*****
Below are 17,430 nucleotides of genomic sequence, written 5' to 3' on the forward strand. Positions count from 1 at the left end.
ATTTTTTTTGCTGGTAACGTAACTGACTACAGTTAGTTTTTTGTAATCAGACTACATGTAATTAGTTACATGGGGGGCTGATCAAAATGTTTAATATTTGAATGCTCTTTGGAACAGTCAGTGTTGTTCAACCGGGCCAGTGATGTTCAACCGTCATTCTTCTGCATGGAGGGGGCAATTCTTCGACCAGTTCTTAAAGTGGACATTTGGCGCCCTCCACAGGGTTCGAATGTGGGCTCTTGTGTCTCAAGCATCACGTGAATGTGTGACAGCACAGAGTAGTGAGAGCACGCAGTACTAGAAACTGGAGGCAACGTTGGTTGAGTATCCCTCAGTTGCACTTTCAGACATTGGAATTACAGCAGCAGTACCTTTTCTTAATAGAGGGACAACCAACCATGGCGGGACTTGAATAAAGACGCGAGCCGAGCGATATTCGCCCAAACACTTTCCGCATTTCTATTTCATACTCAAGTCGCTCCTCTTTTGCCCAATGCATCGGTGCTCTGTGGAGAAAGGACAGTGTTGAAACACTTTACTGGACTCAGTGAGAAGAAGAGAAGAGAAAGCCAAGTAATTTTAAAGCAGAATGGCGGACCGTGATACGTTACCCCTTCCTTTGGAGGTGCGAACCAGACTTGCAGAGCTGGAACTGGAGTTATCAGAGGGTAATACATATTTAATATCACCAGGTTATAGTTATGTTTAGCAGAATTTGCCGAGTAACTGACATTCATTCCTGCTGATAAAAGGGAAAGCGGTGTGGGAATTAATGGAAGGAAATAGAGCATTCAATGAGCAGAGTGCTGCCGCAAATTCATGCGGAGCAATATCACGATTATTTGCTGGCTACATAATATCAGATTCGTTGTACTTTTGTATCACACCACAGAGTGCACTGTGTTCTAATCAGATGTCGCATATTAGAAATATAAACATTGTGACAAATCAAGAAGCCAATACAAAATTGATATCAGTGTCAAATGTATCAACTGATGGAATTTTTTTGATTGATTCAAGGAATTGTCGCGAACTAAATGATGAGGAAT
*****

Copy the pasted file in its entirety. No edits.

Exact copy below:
Below are 17,430 nucleotides of genomic sequence, written 5' to 3' on the forward strand. Positions count from 1 at the left end.
ATTTTTTTTGCTGGTAACGTAACTGACTACAGTTAGTTTTTTGTAATCAGACTACATGTAATTAGTTACATGGGGGGCTGATCAAAATGTTTAATATTTGAATGCTCTTTGGAACAGTCAGTGTTGTTCAACCGGGCCAGTGATGTTCAACCGTCATTCTTCTGCATGGAGGGGGCAATTCTTCGACCAGTTCTTAAAGTGGACATTTGGCGCCCTCCACAGGGTTCGAATGTGGGCTCTTGTGTCTCAAGCATCACGTGAATGTGTGACAGCACAGAGTAGTGAGAGCACGCAGTACTAGAAACTGGAGGCAACGTTGGTTGAGTATCCCTCAGTTGCACTTTCAGACATTGGAATTACAGCAGCAGTACCTTTTCTTAATAGAGGGACAACCAACCATGGCGGGACTTGAATAAAGACGCGAGCCGAGCGATATTCGCCCAAACACTTTCCGCATTTCTATTTCATACTCAAGTCGCTCCTCTTTTGCCCAATGCATCGGTGCTCTGTGGAGAAAGGACAGTGTTGAAACACTTTACTGGACTCAGTGAGAAGAAGAGAAGAGAAAGCCAAGTAATTTTAAAGCAGAATGGCGGACCGTGATACGTTACCCCTTCCTTTGGAGGTGCGAACCAGACTTGCAGAGCTGGAACTGGAGTTATCAGAGGGTAATACATATTTAATATCACCAGGTTATAGTTATGTTTAGCAGAATTTGCCGAGTAACTGACATTCATTCCTGCTGATAAAAGGGAAAGCGGTGTGGGAATTAATGGAAGGAAATAGAGCATTCAATGAGCAGAGTGCTGCCGCAAATTCATGCGGAGCAATATCACGATTATTTGCTGGCTACATAATATCAGATTCGTTGTACTTTTGTATCACACCACAGAGTGCACTGTGTTCTAATCAGATGTCGCATATTAGAAATATAAACATTGTGACAAATCAAGAAGCCAATACAAAATTGATATCAGTGTCAAATGTATCAACTGATGGAATTTTTTTGATTGATTCAAGGAATTGTCGCGAACTAAATGATGAGGAAT